An absorbing, restorative tale of community and nature.


An introverted animal lover gets drawn into an anti-development fight in this literary novel.

Lizzy isn’t the biggest fan of people, but she loves animals. An inveterate adopter of strays, she’s amassed a small herd of cats and dogs at her farmhouse. She’s just had to put down her favorite companion, her beloved basset hound, Happy. The death has consumed a lot of her emotional energy, leaving little left over to dedicate to the impending development of nearby Bartons Mill Pond. Russ Henderson, a friend from her activism-centered past, calls her, asking for help blocking the new homes planned for the pond, which abuts Lizzy’s property. “Lizzy, I know you hate the idea of a major subdivision out there,” he says. “Yes,” she responds, “but you also know I’ve given up fighting the world. It doesn’t budge.” Even so, Lizzy finds herself pulled into the cause as well as into the lives of two area boys: Jonas Meyers, a 16-year-old loner who loves to walk through the countryside, and Timmy Donohue, a 10-year-old paperboy struggling with questions of morality. These humans are slightly more complex than the critters Lizzy is used to dealing with, but is there a chance that their presence in her life can draw her closer to the world she’s written off? Silverfine’s prose is earthy and elegant, adept at animating both her characters and the natural world that captivates them. Here, Timmy comes across Jonas on the roadside and asks him what he’s looking at: “Without breaking his skyward gaze, Jonas replied, ‘The moon. And Venus.’ ‘I like when the moon is just a sliver, when you can barely see it but you know the whole moon is there. You can sort of see the dark part of the moon tonight. Venus is really bright.’ ” The story is well paced and the characters are deftly rendered, but it’s the sense of space that the author manages to embody—indoors and outdoors, country and town, and all the areas in between—that imbues the book with its alluring readability. The plot unfolds slowly and without much fanfare, yet readers will immediately be along for the ride—well, less a ride than a solitary stroll down a quiet country lane.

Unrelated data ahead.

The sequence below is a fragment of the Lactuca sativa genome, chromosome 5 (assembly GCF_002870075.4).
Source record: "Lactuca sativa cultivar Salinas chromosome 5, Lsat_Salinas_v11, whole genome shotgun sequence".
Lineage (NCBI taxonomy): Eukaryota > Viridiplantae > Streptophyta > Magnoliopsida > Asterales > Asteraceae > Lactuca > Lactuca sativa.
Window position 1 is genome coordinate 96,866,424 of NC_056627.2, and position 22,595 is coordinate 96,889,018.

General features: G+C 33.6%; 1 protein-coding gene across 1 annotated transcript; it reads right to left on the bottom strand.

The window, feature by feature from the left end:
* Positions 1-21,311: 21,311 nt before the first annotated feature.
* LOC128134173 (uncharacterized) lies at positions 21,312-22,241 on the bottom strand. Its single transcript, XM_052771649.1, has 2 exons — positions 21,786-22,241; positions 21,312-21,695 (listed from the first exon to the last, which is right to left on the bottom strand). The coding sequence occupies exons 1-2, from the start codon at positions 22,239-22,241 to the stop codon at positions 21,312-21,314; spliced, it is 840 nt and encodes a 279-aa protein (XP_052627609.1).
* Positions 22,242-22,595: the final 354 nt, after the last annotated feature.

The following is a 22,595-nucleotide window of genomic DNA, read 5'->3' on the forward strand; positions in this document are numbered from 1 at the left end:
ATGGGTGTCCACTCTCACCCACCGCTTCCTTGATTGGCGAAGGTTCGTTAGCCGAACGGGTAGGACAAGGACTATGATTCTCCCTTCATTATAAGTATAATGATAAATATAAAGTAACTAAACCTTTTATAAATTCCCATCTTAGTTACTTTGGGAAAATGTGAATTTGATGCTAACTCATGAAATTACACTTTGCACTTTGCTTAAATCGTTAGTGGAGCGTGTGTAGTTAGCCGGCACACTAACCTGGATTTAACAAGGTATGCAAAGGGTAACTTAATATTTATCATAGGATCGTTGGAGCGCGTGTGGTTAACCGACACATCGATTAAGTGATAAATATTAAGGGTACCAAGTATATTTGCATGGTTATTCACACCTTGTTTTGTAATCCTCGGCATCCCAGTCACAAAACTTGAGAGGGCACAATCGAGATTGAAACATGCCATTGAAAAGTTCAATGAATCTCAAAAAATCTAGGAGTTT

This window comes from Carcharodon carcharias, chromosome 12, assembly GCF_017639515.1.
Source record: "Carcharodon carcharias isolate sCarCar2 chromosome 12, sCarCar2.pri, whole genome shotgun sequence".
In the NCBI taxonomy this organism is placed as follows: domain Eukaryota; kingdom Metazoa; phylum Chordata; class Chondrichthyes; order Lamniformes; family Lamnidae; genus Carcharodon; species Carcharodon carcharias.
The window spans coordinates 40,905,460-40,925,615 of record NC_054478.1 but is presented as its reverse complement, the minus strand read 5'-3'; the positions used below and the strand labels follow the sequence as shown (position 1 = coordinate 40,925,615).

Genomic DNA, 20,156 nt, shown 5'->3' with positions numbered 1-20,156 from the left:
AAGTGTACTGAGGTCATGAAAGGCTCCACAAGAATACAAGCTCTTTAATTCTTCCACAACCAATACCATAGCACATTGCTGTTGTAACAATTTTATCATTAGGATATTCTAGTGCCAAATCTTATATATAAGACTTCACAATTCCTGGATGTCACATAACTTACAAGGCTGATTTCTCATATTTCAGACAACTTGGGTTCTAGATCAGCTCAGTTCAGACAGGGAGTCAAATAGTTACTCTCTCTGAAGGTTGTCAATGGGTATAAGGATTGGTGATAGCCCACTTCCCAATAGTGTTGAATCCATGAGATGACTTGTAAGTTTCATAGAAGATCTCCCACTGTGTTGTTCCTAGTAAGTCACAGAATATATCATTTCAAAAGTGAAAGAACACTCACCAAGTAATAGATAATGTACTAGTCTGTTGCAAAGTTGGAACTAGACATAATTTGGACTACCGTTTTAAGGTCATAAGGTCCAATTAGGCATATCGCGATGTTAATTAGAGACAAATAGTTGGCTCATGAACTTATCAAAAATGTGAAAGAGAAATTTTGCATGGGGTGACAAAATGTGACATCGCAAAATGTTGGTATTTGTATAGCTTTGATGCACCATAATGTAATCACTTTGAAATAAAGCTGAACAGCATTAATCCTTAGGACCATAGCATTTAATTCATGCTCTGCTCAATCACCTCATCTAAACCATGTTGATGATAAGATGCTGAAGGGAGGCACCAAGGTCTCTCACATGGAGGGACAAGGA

An absorbing, restorative tale of community and nature.

Pub Date: Dec. 2, 2021

ISBN: 978-1-68433-821-4

Page Count: 212

Publisher: Black Rose Writing

Review Posted Online: Sept. 29, 2021

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An exhilarating ride through Americana.


Newly released from a work farm in 1950s Kansas, where he served 18 months for involuntary manslaughter, 18-year-old Emmett Watson hits the road with his little brother, Billy, following the death of their father and the foreclosure of their Nebraska farm.